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Instantaneous Performance and Image Quality

The tests we’ve done so far suggest that Call of Duty: Black Ops doesn’t have high system requirements. As I have mentioned earlier, this isn’t surprising at all: the game features a slightly outdated engine. While the engine remains the same, new GPUs are becoming much faster, so you can achieve a playable frame rate in Call of Duty even if you use inexpensive entry-level products like the Radeon HD 5770.

Now we want to check out how different game settings may affect the frame rate and image quality. We will take a few screenshots using two popular cards: an AMD Radeon HD 6870 and an Nvidia GeForce GTX 460 1GB. Being affordable, they deliver high performance in most of today’s games.

The test sequence includes an indoors and outdoors scene, a run across town in Cuba with an intense firefight. Thus, it covers most situations the gamer may find himself in. Like in the main tests, we measure the frame rate with Fraps 3.2.5. We also use this utility to capture screenshots for image quality comparisons.

And here are the results we’ve got:

Since the game has such a modest appetite towards hardware we decided to make an extra effort and test it with FSAA 8x in order to satisfy our most demanding readers. While the benefits of using such high anti-aliasing settings are questionable, knowing that you can do it without losing comfortable frame rate is heart-warming. The game engine bears significantly different loads depending on the scenery. We are glad to report that even with 8 sample FSAA setting both Radeon HD 6870 and GeForce GTX 460 1GB can maintain a good pace well above 60 fps.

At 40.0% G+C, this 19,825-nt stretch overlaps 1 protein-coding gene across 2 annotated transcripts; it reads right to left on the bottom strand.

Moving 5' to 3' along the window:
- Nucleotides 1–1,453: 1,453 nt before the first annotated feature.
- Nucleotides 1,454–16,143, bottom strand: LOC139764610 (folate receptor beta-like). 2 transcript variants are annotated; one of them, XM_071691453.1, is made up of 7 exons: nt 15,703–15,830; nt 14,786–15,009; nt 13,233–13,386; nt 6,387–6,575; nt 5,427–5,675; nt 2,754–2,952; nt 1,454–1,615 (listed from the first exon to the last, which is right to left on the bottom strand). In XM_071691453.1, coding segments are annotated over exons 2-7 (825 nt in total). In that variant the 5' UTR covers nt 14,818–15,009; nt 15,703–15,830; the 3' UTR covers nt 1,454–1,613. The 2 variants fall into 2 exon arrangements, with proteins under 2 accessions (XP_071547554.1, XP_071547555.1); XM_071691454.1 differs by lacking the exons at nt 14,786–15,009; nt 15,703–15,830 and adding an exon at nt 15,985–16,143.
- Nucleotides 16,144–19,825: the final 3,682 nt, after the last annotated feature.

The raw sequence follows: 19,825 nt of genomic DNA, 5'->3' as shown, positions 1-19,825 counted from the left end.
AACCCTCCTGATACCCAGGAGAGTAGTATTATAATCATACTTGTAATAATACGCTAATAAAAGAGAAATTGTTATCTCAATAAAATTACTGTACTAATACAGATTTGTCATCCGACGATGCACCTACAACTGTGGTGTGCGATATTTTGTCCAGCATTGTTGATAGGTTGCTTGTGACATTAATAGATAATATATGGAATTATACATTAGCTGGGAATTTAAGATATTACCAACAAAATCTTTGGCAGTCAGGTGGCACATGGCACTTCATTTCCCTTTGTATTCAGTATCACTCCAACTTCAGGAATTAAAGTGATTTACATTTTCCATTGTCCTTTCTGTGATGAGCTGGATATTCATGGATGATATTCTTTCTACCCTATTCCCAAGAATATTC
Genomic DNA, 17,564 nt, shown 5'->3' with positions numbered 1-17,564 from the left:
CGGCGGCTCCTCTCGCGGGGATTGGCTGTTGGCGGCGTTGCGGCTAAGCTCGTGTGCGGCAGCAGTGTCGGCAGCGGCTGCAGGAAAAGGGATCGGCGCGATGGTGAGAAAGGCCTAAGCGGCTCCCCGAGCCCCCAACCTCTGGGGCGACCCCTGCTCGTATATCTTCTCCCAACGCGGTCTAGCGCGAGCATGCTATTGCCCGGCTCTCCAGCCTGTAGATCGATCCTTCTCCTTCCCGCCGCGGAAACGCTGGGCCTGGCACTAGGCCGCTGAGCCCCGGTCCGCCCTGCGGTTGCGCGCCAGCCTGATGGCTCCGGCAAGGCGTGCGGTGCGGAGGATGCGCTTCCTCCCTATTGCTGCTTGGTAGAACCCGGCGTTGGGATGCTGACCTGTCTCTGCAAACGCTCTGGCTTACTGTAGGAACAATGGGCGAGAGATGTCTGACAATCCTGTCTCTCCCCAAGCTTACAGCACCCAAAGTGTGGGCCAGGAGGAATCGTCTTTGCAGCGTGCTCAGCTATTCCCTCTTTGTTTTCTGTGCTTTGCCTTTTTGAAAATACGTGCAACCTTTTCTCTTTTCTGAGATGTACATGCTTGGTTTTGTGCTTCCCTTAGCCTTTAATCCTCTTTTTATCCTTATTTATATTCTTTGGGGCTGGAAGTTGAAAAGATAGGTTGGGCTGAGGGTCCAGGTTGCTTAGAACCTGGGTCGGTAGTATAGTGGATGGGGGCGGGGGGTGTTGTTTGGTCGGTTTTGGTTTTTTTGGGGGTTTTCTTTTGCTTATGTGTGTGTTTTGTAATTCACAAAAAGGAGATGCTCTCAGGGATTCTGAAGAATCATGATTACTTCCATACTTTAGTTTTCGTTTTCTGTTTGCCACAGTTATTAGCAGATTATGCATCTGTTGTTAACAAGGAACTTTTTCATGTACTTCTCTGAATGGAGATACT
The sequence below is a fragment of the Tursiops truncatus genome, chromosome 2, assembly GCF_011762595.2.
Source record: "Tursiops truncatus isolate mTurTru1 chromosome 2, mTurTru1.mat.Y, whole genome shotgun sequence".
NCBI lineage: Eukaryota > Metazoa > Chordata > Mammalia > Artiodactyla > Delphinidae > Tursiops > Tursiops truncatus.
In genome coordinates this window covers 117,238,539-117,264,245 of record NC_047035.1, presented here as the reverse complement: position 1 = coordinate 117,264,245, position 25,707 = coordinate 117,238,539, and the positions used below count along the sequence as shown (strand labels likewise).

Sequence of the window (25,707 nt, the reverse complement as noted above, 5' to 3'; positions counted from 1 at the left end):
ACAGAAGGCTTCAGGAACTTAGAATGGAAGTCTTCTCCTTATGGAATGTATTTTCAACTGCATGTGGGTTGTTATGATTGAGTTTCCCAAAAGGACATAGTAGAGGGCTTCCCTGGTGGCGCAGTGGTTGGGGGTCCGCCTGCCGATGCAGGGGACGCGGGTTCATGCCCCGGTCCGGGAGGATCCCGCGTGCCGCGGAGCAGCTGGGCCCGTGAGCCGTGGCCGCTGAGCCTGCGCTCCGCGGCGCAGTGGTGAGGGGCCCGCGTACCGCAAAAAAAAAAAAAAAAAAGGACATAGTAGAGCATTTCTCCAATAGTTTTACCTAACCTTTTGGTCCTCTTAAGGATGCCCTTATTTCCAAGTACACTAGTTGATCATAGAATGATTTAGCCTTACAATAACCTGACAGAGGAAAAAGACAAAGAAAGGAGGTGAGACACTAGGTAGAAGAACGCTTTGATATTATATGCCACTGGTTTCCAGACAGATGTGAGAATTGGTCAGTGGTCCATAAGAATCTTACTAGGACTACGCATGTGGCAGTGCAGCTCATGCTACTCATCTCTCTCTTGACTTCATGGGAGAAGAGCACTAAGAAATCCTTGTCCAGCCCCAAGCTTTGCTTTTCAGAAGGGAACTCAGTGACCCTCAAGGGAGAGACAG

The default standard for the industry FSAA 4x mode brings higher performance at roughly the same amount of eye-candy quality. Since CoD: BO has a built-in antialiasing support, the difference in picture quality between 8x and 4x modes is quite noticeable in some areas, such as wires and weaponry edges.

Overall, nothing has changed between Radeon HD 6870 and GeForce GTX 460 1GB graphics cards. Participants have no problems delivering comfortable frame rates with these quality settings.

 

Lose a FSAA setting and get some performance in return. All in all, this is a good approach, but what about the picture quality you are getting as a result? Of course, full-screen antialiasing is a must-have feature in contemporary games, and as we have seen previously, modern $200 graphics cards have no problems maintaining a good picture. 

 

More performance - more tradeoffs. Textures are of great quality but the drop is barely noticeable. This mode may still be treated as an alternative for someone with a lower performing gaming system. Roughly you are getting 80% of Black Ops with almost twice the performance, which is quite a bargain.

AMD Radeon HD 6870 graphics card is benefiting more from the lower quality settings and the difference between it and GeForce GTX 460 1GB becomes noticeable.

 

The game still looks decent enough with normal quality settings. The tradeoffs that you have to make are more evident. Say farewell to shadows. Textures look noticeably worse, but still have some level of detail. Overall, this is not as repulsive as you might have expected, especially compared to some other games earlier this year.

Welcome to the world of Doom 2 with extra strong blur. It may not look like it, but overall picture quality with the lowest graphics settings is appalling. Even if you are a proud owner of a Netbook, the best thing for you would be to save a few bucks and get yourself an entry level notebook or desktop PC capable of handling slightly heavier settings. You do want to play Call of Duty: Black Ops and not a 'shoot that pixel' themed game, don't you?!

 
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